Missions has been a part of Africa’s story since just after Jesus ascended into heaven. By the middle of the first century, churches had been established in northern African by early converts to Christianity. Two thousand years later, Christian presence has left indelible marks on the continent—some positive, some less so. Here are ten ways missions has impacted Africa.
Slavery: An Unlikely Catalyst
In the fifteenth century, Christianity came to Africa’s coastlines through forts established by European slave traders. Chaplains were assigned to forts, but their role was to serve the Europeans, not to evangelize Africans. By the 1800s believers from Europe and America, enraged by the slave trade, began establishing Christian missions in Africa.
It was fairly easy to raise funds to start the missions because of Christians’ compassion for the plight of slaves. Some of these early missionaries focused on ministering to freed slaves sent to Liberia and Sierra Leone while others evangelized indigenous populations. Some freed slaves who had embraced Christianity in America also worked to spread the gospel upon their return to Africa.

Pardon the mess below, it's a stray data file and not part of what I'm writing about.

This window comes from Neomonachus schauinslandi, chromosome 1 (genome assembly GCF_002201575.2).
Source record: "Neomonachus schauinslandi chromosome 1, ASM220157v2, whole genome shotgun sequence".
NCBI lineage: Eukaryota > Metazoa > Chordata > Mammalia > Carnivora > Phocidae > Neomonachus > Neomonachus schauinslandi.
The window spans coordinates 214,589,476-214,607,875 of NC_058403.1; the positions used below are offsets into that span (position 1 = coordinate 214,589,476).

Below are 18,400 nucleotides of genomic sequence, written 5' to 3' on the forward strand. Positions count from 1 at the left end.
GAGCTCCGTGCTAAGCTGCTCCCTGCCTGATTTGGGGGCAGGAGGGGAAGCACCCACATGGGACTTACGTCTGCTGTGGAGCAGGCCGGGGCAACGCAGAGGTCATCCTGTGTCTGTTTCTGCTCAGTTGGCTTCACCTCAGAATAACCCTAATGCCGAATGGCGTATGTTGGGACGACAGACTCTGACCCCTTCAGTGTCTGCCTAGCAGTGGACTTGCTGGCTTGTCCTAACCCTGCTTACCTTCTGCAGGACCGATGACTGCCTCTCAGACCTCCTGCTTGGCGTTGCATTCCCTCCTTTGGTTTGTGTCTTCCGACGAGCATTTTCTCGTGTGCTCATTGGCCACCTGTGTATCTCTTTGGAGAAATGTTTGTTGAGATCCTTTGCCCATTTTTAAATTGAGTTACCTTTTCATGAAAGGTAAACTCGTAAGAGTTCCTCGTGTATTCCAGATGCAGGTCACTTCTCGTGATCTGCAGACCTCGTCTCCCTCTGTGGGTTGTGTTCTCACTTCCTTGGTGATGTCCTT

Nigerian Church Planters: A Fruitful History
In 1850, US Baptist missionaries arrived in Nigeria to work among the Yoruba people. The Yoruba embraced the gospel and planted Baptist churches throughout western Africa as they traveled for trade. When they realized they were not effectively evangelizing other ethnic groups due to language and cultural differences, they asked Nigerian and US Baptists for assistance.
Today, although many Nigerian churches embrace the prosperity gospel, most Yoruba Baptist churches remain theologically solid. The Nigerian Baptist Convention—the second largest Baptist convention in the world—is composed primarily of Yoruba churches and sends both national and international missionaries.
Colonialism: A Regrettable Bedfellow
The spread of the gospel through foreign missionaries often occurred simultaneously with the spread of colonial rule by European nations. The British, French, and Portuguese, spurred by the desire to expand empires and mine resources, dominated Africa in the 1800s and 1900s.
Missionary efforts, though not necessarily tied to government activity, began concurrently and are sometimes considered as one and the same. Though the missionaries’ primary aim was to bring the gospel to Africans, some Africans consider Christianity a “white man’s religion” that was used to subdue and control them in the process of colonization.
David Livingstone: An African Hero